Saint Francis Garate – Readings


Commentary on Ephesians 6:10-18; Ps 62; Luke 14:1, 7-11

The Gospel reading from Luke reflects attitudes which were the total opposite of the spirit of Francis Garate. We are told that on a sabbath Jesus went to dine with at the house of one of the leading Pharisees. We might notice that Jesus was no social snob. He was ready to communicate with people of all classes; he came to bring his message to everyone without exception.
During the meal, Jesus told a parable arising out of his observation that those invited were jockeying for the best places at the table. He said that when people are invited they should not try to get the place of honour. Another guest may come and be given that place and one will be humiliated by being asked to go to a lower place.
Instead, when invited to a meal, one should go to the lowest place. Then the host may say, ‘Friend, please move to a higher position.’ And then one will gain honour in the presence of the other guests. Of course, it is also possible that one will be left in the lower position!
The point that Jesus is making is that for a true disciple such concerns are totally irrelevant. And indeed in the long run it is the truly humble person who is most respected and not the social climber who is really a pathetic figure.
Francis Garate spent more than 40 years of his Jesuit life as ‘only’ a doorkeeper or receptionist. But over those years people developed a deep respect for his personality, his charity, politeness and total dedication to his job. We might look at the pattern of our own working life. Are we concerned about status and position? Are we only concerned about the money we are earning? Or are we concerned about how we can be most of service to others by the work we do?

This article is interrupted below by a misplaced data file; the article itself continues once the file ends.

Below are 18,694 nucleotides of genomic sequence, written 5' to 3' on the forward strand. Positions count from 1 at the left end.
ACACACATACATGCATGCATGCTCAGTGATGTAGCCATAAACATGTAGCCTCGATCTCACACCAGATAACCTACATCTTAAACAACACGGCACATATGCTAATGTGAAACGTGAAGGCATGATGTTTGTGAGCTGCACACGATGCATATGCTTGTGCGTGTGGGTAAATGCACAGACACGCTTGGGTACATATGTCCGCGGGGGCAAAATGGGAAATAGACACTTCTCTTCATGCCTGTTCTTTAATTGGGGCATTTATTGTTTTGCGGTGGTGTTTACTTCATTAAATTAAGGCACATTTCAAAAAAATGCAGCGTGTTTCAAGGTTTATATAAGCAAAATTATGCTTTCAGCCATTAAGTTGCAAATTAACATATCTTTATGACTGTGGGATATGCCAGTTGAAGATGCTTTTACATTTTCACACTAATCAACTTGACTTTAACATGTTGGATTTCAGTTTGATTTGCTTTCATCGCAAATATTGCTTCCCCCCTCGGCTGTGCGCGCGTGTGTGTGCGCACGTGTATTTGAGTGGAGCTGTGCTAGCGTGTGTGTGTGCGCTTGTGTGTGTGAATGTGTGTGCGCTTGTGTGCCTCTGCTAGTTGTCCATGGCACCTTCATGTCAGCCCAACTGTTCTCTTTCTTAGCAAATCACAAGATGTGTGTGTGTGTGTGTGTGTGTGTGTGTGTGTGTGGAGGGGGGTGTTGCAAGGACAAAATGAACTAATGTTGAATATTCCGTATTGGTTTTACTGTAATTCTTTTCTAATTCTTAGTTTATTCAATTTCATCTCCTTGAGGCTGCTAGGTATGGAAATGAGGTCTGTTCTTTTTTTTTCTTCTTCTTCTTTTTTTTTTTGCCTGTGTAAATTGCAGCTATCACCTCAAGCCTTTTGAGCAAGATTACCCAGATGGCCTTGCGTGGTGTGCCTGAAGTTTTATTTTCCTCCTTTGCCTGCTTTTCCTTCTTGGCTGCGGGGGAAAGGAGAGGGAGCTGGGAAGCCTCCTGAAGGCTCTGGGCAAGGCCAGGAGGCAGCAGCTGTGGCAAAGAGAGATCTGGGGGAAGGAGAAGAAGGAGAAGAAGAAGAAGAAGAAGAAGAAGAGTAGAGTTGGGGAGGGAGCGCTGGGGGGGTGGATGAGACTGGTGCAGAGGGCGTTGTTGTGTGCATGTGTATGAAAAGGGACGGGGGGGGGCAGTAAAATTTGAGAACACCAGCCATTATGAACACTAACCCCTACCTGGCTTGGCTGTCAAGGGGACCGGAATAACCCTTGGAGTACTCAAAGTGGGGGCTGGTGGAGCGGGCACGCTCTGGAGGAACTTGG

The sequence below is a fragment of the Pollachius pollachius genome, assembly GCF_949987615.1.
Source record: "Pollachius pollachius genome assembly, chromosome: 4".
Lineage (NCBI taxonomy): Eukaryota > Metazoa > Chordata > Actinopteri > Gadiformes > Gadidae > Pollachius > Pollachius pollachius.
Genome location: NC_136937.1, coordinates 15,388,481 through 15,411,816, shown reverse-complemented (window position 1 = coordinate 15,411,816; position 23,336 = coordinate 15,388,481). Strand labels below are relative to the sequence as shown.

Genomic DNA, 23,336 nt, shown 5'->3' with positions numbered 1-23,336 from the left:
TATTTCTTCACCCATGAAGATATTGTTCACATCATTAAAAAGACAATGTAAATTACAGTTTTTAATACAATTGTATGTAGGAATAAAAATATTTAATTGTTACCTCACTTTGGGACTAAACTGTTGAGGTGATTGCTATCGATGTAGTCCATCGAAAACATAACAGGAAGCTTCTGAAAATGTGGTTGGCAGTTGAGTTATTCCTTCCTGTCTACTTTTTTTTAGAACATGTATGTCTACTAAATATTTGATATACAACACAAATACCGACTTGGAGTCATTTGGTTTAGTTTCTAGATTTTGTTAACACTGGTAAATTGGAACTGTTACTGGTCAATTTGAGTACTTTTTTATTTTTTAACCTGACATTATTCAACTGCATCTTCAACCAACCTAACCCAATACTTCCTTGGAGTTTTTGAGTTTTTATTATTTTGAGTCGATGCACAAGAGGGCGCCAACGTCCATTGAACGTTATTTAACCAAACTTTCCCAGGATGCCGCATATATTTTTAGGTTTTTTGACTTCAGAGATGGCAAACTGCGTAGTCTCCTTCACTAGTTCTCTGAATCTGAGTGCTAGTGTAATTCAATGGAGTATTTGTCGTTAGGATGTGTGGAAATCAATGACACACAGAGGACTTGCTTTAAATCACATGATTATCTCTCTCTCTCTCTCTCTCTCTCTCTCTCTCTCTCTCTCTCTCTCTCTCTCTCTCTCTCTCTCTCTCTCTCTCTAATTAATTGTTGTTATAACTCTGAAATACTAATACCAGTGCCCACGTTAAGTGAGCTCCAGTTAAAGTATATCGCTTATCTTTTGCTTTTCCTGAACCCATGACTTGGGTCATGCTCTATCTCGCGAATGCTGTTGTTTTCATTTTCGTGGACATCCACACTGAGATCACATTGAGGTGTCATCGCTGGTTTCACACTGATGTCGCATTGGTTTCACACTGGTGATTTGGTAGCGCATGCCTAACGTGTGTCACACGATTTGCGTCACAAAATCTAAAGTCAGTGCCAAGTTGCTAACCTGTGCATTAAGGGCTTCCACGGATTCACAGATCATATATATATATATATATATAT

The First Reading from the Letter to the Ephesians speaks about the precautions we need to take against the various temptations that we are likely to encounter. We are urged to “put on the armour of God… to stand fast with loins girded in truth, clothed with righteousness as a breastplate, feet shod in readiness for the gospel of peace”.
Faith is to be our shield, we are to take “the helmet of salvation and the sword of the Spirit”, which is the word of God. And, finally, to pray at every opportunity in the Spirit.
Francis was known as a man of deep prayer. It is there that we, too, can find the “armour of God” which will give us the strength to live lives of truth and love.
 

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